CAPE CANAVERAL, Fla. — SpaceX delayed its second astronaut flight by a day because of high wind and weather conditions that could jeopardize the recovery and recycling of the rocket booster, pushing the launch to Sunday.
Friday’s postponement news came after SpaceX chief Elon Musk disclosed he had gotten mixed test results for COVID-19 and was awaiting the outcome of a more definitive test.
NASA Administrator Jim Bridenstine said anyone testing positive for COVID-19 must quarantine under NASA policy and remain isolated. Officials said contact tracing by SpaceX found no link between Musk and any personnel in close touch with the four astronauts, who remain cleared for flight.
It wasn’t immediately known if Musk would be allowed at the Kennedy Space Center launching site even if later tests came up negative.
Musk said via Twitter that he tested positive for coronavirus, then negative twice, then positive again. He said he wasn’t feeling too well the past few days — sniffles, cough, low fever — but currently had no symptoms.
“So ‘Elon Musk Tests Negative for Covid’ is an equally correct title,” he tweeted.
Musk said his first tests were rapid tests, and he was awaiting the results of lab tests. The 15-minute rapid tests are less sensitive than the lab tests, which taken longer to process.
NASA and SpaceX representatives wouldn’t say where Musk was Friday, although officials confirmed he was not at Kennedy. His company is based in Southern California, where he makes his home. He was inside Kennedy’s Launch Control last May for SpaceX’s first astronaut flight last May.
Four astronauts — three Americans and one Japanese — are scheduled to rocket to the International Space Station on Sunday night.
“NASA and SpaceX are going to work through it together and come to the right conclusion,” Bridenstine told reporters. “Our astronauts have been in quarantine for weeks and they should not have had contact with anybody (outside their tested inner circle). They should be in good shape.”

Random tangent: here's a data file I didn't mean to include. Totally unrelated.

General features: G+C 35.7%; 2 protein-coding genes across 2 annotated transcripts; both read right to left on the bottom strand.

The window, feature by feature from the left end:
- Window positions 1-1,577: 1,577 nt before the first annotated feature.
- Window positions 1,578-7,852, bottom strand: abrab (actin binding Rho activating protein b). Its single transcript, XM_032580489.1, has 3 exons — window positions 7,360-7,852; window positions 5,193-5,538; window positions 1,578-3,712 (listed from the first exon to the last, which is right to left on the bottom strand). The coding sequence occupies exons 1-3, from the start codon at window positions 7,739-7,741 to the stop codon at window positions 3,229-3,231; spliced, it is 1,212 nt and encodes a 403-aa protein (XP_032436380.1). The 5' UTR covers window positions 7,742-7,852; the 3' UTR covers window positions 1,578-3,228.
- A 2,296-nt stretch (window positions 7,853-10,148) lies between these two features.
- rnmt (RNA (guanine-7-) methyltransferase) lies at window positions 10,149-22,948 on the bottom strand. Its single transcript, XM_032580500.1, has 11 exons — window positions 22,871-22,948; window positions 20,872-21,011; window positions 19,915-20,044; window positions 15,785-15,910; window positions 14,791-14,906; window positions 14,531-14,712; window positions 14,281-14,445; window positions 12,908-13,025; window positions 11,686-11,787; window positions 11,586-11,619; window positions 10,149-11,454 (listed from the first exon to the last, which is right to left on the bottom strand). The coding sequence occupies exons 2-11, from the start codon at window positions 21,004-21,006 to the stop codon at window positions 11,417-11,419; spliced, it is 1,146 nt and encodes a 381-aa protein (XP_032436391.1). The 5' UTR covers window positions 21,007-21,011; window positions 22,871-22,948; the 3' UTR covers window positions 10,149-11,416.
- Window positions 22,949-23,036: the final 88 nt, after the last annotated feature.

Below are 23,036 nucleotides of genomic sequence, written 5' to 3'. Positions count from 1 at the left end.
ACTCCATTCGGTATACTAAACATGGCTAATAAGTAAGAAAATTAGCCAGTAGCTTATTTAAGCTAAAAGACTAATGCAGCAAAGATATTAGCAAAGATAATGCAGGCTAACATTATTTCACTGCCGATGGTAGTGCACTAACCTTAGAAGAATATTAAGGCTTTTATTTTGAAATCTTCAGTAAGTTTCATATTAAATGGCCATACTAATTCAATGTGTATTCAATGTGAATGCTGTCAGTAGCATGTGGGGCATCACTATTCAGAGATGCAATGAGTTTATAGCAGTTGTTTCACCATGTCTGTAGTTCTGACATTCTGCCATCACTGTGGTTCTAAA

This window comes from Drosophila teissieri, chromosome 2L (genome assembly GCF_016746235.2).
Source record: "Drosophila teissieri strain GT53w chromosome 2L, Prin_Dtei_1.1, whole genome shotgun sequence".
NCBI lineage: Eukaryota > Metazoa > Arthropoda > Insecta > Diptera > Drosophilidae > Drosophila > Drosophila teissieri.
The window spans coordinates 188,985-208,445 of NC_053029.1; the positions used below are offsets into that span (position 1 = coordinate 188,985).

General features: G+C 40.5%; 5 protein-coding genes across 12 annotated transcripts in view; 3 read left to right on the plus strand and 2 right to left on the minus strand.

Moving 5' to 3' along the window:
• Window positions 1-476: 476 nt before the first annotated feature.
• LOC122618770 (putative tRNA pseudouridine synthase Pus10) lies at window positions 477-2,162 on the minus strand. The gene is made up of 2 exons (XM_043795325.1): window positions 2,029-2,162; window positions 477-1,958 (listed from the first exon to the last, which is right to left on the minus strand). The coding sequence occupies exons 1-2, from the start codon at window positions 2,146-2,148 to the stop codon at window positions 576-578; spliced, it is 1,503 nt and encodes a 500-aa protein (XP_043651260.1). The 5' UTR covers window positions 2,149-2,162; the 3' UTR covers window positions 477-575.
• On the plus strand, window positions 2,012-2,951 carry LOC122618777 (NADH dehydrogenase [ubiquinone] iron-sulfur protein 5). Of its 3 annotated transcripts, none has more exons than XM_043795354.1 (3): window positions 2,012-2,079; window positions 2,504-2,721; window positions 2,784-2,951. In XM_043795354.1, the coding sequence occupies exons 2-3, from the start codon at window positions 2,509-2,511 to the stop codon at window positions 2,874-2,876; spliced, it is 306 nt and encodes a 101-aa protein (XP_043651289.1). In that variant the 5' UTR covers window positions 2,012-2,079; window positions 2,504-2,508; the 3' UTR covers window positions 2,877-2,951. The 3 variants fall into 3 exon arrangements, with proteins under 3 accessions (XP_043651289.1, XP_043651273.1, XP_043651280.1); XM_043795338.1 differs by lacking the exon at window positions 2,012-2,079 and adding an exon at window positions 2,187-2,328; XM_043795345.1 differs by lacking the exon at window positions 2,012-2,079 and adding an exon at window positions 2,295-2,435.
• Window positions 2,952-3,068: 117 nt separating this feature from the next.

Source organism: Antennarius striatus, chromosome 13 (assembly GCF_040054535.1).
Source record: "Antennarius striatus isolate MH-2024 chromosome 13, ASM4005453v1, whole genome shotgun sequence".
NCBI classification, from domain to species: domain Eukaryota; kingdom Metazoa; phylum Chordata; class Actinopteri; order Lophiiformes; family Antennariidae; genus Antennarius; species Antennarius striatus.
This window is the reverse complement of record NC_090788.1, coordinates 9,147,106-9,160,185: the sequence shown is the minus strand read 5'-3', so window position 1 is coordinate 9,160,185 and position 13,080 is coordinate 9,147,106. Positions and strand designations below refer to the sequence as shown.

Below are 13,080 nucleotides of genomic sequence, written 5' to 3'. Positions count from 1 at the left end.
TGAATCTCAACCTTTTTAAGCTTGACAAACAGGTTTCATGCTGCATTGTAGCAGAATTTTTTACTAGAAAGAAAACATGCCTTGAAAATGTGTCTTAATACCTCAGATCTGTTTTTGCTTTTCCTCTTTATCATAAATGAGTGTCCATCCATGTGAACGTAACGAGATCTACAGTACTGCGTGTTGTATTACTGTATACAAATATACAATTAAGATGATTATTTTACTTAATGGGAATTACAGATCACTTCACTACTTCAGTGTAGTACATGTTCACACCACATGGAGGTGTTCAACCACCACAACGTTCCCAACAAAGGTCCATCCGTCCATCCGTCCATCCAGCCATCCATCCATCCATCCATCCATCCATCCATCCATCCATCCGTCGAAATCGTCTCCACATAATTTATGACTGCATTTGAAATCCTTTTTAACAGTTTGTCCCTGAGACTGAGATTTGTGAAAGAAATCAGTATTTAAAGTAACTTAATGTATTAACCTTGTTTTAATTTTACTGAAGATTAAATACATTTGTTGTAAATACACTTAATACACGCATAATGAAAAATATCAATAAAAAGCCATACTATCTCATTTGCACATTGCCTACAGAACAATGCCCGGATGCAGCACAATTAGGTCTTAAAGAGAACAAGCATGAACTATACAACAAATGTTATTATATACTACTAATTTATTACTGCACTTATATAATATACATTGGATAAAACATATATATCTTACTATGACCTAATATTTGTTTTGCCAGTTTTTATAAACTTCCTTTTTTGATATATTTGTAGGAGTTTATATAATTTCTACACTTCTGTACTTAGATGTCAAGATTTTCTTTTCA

Bridenstine said it was too early to know if any changes will be necessary in the final stages of the countdown.
One of the test pilots on SpaceX’s first astronaut flight, Doug Hurley, said he’s certain Musk will be involved with the launch — regardless of where he is.
“Knowing Elon the way I do, they will figure out a way for him to be very much connected,” Hurley told The Associated Press from Houston.
The upcoming crew flight comes just three months after the end of the test flight with Hurley and Bob Behnken, both NASA astronauts. The four are going up for a full space station stay of five to six months. They will be replaced in the spring by yet another crew launched by SpaceX. The company reuses rocket boosters and this one was expected to be used again in the spring.
NASA turned over space station ferry trips to SpaceX and Boeing, which has yet to launch anyone, following the retirement of the shuttle fleet in 2011. The space agency is looking to save big by no longer having to buy seats on Russian Soyuz capsules for U.S. astronauts. The last ticket, used by a NASA astronaut launched from Kazakhstan in October, cost $90 million.
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